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## The improved SIMC method

for PI controller tuning
Chriss Grimholt
NTNU, Trondheim, Norway
Reference: C. Grimholt and S. Skogestad, The improved SIMC method for PI controller tuning,
IFAC-conference PID12, Brescia, Italy, March 2012
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SIMC PI tuning rule
Look at initial part of step response, Initial slope: k = k/
1
One tuning rule! Easily memorized
Reference: S. Skogestad, Simple analytic rules for model reduction and PID controller design, J.Proc.Control, Vol. 13, 291-309, 2003 (Also reprinted in MIC)
(*) Probably the best simple PID tuning rule in the world

c
- : Desired closed-loop response time (tuning parameter)
For robustness select:
c

Questions:
1. How good is really this rule?
2. Can it be improved?
Step response
*
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1. How good is really the SIMC rule?
Need to compare with:
Optimal PI-controller
for class of first-order with delay processes
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Optimal controller
Output performance
Robustness
Input usage
Noise sensitivity
High controller gain (tight control)
Low controller gain (smooth control)
Quantification
Output performance:
Frequency domain: weighted sensitivity ||W
p
S||
Time domain: IAE or ISE for setpoint/disturbance
Robustness: M
s
, GM, PM, Delay margin
Input usage: ||KSG
d
||, ISE or TV for step response
Noise sensitivity: ||KS||, etc.
M
s
= peak sensitivity
J = avg. IAE for
setpoint/disturbance
Our choice:
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IAE = Integrated absolute error = |y-y
s
|dt, for step change in y
s
or d
Cost J is independent of:
1. process gain k
2. disturbance magnitude
3. unit for time
Output performance (J)
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Optimal PI-controller:
Minimize J for given M
s
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M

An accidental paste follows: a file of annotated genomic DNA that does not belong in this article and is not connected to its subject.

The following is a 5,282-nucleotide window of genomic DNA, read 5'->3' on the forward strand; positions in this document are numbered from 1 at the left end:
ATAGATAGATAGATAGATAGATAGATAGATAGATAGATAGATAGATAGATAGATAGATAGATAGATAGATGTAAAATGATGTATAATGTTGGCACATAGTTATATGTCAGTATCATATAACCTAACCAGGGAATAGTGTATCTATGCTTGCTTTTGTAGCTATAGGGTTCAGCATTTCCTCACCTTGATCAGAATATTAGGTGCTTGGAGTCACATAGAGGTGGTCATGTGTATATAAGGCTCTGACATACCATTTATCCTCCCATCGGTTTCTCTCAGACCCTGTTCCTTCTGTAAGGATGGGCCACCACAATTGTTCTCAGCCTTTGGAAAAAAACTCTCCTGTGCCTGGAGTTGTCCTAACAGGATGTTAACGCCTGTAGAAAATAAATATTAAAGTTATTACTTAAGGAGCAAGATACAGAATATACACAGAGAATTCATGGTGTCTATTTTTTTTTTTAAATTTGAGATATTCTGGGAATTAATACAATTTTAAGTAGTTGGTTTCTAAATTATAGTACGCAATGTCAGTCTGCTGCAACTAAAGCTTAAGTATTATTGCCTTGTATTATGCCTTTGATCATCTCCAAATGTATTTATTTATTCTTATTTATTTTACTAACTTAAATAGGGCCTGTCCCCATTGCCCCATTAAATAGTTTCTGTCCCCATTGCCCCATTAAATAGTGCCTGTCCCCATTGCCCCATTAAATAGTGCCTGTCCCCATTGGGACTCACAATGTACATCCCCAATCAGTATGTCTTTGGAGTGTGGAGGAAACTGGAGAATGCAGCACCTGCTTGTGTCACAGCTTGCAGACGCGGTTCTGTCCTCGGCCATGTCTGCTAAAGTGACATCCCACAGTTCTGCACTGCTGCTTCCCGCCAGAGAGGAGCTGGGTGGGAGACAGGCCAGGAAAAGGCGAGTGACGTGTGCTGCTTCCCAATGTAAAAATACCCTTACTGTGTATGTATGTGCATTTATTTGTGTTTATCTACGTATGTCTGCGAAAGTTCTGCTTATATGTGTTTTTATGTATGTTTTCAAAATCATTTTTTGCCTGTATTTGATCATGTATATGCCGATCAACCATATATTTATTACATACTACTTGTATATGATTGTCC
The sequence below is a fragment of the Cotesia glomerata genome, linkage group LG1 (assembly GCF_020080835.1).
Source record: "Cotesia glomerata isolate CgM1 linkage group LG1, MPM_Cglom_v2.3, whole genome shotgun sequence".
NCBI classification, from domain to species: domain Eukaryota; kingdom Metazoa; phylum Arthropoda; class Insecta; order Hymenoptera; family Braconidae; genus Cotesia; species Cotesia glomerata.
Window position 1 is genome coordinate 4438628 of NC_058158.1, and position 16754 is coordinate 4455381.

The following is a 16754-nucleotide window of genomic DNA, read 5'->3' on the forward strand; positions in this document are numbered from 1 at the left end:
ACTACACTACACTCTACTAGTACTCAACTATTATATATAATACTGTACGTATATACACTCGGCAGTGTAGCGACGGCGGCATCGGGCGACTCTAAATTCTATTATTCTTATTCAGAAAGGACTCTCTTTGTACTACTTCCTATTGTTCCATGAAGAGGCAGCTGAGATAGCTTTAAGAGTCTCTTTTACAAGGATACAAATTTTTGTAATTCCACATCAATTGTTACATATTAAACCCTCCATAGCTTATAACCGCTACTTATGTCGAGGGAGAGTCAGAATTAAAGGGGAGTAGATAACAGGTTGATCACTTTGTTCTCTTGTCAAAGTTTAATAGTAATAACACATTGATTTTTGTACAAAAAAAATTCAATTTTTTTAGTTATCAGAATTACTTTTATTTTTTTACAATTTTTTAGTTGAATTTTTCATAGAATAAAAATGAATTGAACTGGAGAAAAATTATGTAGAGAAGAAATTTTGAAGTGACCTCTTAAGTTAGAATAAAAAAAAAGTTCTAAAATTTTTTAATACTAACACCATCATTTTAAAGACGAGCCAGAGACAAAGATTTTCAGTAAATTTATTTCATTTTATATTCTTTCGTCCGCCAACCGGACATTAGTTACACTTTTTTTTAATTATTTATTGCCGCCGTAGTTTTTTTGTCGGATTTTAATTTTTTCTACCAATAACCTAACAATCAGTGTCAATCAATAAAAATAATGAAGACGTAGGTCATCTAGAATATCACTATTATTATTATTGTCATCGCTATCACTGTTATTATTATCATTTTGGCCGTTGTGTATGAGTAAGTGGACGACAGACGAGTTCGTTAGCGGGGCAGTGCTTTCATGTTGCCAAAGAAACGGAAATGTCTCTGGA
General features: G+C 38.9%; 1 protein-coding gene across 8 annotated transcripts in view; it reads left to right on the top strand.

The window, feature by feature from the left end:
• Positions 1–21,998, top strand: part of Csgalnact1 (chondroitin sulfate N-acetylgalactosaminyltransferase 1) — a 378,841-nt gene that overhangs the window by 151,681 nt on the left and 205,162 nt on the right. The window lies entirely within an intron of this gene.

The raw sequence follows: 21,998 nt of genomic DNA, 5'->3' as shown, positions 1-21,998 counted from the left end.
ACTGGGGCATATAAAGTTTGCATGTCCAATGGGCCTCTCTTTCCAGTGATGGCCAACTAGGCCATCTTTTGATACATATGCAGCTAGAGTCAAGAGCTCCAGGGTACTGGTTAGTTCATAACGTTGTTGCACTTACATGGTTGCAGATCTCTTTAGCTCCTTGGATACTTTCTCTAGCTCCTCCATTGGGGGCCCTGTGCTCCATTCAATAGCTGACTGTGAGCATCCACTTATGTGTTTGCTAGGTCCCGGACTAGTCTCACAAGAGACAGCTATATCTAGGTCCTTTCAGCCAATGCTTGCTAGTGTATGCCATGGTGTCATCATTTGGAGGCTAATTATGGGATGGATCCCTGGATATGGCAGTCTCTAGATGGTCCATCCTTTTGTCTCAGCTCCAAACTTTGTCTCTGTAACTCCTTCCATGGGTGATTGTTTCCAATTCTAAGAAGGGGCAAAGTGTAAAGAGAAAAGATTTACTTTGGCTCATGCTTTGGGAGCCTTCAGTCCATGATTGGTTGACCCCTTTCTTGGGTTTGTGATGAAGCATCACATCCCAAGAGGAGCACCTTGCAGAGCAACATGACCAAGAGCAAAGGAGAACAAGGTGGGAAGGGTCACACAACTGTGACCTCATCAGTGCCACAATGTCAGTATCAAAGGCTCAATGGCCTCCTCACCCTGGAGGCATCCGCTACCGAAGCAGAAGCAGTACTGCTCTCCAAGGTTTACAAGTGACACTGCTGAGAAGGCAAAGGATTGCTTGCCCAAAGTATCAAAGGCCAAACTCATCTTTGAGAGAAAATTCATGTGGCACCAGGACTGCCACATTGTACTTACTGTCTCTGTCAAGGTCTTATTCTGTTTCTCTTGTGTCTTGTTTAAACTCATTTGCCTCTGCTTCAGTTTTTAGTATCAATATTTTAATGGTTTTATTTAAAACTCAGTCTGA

s
=2
M
s
=1.2
M
s
=1.59
|S|
frequency
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M
s
=2
Optimal PI-controller
Setpoint change at t=0, Input disturbance at t=20,
g(s)=k e
-s
/(
1
s+1), Time delay =1
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M
s
=1.59
Optimal PI-controller
Setpoint change at t=0, Input disturbance at t=20,
g(s)=k e
-s
/(
1
s+1), Time delay =1
10
M
s
=1.2
Optimal PI-controller
Setpoint change at t=0, Input disturbance at t=20,
g(s)=k e
-s
/(
1
s+1), Time delay =1
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Optimal performance (J) vs. M
s
Optimal PI-controller
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Input usage (TV) increases with M
s
TV
ys
TV
d
Optimal PI-controller
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Pure time delay process: J=1, No tradeoff
(since setpoint and disturbance the same)
Optimal controller:
Emphasis on disturbance d
Optimal PI-controller
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Optimal setpoint:
No integral action
Optimal PI-controller
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Comparison with SIMC
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Comparison of J vs. M
s
for optimal and SIMC for 4 processes
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Conclusion (so far):
How good is really the SIMC rule?
Varying
C
between performance (J) and robustness (M
s
)

C
= is a good default choice
Not possible to do much better with any other PI-
controller!
Exception: Time delay process
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2. Can the SIMC-rule be improved?
Yes, possibly for time delay process
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Optimal PI-settings
Optimal PI-controller
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Optimal PI-settings (small
1
)
Time-delay process
SIMC:
I
=
1
=0
0.33
Optimal PI-controller
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Improved SIMC-rule: Replace
1
by
1
+/3
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Step response for time delay process
Time delay process: Setpoint and disturbance response same
=1
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Comparison of J vs. Ms for optimal and SIMC for 4 processes
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Conclusion
Questions:
1. How good is really the SIMC-rule?
Answer: Pretty close to optimal, except for time delay process
2. Can it be improved?
Yes, to improve for time delay process: Replace
1
by
1
+/3 in rule
to get Improved-SIMC
Not possible to do much better with any other PI-
controller!
Reference: C. Grimholt and S. Skogestad, The improved SIMC method for PI controller tuning,
IFAC-conference PID12, Brescia, Italy, March 2012
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Model from closed-loop
response with P-controller
Kc0=1.5
ys=1
yu=0.54
yp=0.79
tp=4.4
dyinf = 0.45*(dyp + dyu)
Mo =(dyp -dyinf)/dyinf
b=dyinf/dys
A = 1.152*Mo^2 - 1.607*Mo + 1.0
r = 2*A*abs(b/(1-b))
k = (1/Kc0) * abs(b/(1-b))
theta = tp*[0.309 + 0.209*exp(-0.61*r)]
tau = theta*r
Example: Get k=0.99, theta =1.68, tau=3.03
Ref: Shamssuzzoha and Skogestad (JPC, 2010)
+ modification by C. Grimholt (Project, NTNU, 2010; see also new from PID-book 2011)
y